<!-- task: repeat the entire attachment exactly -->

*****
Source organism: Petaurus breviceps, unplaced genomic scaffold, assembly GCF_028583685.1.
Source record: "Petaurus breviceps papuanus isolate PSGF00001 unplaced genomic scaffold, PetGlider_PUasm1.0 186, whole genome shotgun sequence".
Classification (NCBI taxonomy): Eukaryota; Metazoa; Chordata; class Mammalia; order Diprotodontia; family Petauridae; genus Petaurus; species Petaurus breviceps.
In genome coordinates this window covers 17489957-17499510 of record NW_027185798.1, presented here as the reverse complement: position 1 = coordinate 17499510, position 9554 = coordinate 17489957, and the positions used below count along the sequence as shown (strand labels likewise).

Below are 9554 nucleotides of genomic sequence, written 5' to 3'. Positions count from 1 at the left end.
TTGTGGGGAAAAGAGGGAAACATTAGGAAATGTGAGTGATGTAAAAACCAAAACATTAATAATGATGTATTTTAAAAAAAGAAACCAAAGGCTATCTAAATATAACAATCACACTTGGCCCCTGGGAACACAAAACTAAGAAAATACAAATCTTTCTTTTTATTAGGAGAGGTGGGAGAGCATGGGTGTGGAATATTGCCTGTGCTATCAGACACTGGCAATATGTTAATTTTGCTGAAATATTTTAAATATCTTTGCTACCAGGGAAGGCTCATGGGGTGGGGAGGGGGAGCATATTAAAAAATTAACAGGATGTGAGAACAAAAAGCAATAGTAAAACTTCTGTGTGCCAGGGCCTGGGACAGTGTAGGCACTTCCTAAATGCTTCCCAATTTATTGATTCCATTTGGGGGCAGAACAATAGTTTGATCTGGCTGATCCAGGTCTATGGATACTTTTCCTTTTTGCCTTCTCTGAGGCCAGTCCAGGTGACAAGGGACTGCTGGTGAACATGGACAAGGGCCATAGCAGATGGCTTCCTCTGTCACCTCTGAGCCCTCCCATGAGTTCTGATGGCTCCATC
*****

Source organism: Petaurus breviceps, unplaced genomic scaffold, assembly GCF_028583685.1.
Source record: "Petaurus breviceps papuanus isolate PSGF00001 unplaced genomic scaffold, PetGlider_PUasm1.0 186, whole genome shotgun sequence".
Classification (NCBI taxonomy): Eukaryota; Metazoa; Chordata; class Mammalia; order Diprotodontia; family Petauridae; genus Petaurus; species Petaurus breviceps.
In genome coordinates this window covers 17489957-17499510 of record NW_027185798.1, presented here as the reverse complement: position 1 = coordinate 17499510, position 9554 = coordinate 17489957, and the positions used below count along the sequence as shown (strand labels likewise).

Below are 9554 nucleotides of genomic sequence, written 5' to 3'. Positions count from 1 at the left end.
TTGTGGGGAAAAGAGGGAAACATTAGGAAATGTGAGTGATGTAAAAACCAAAACATTAATAATGATGTATTTTAAAAAAAGAAACCAAAGGCTATCTAAATATAACAATCACACTTGGCCCCTGGGAACACAAAACTAAGAAAATACAAATCTTTCTTTTTATTAGGAGAGGTGGGAGAGCATGGGTGTGGAATATTGCCTGTGCTATCAGACACTGGCAATATGTTAATTTTGCTGAAATATTTTAAATATCTTTGCTACCAGGGAAGGCTCATGGGGTGGGGAGGGGGAGCATATTAAAAAATTAACAGGATGTGAGAACAAAAAGCAATAGTAAAACTTCTGTGTGCCAGGGCCTGGGACAGTGTAGGCACTTCCTAAATGCTTCCCAATTTATTGATTCCATTTGGGGGCAGAACAATAGTTTGATCTGGCTGATCCAGGTCTATGGATACTTTTCCTTTTTGCCTTCTCTGAGGCCAGTCCAGGTGACAAGGGACTGCTGGTGAACATGGACAAGGGCCATAGCAGATGGCTTCCTCTGTCACCTCTGAGCCCTCCCATGAGTTCTGATGGCTCCATC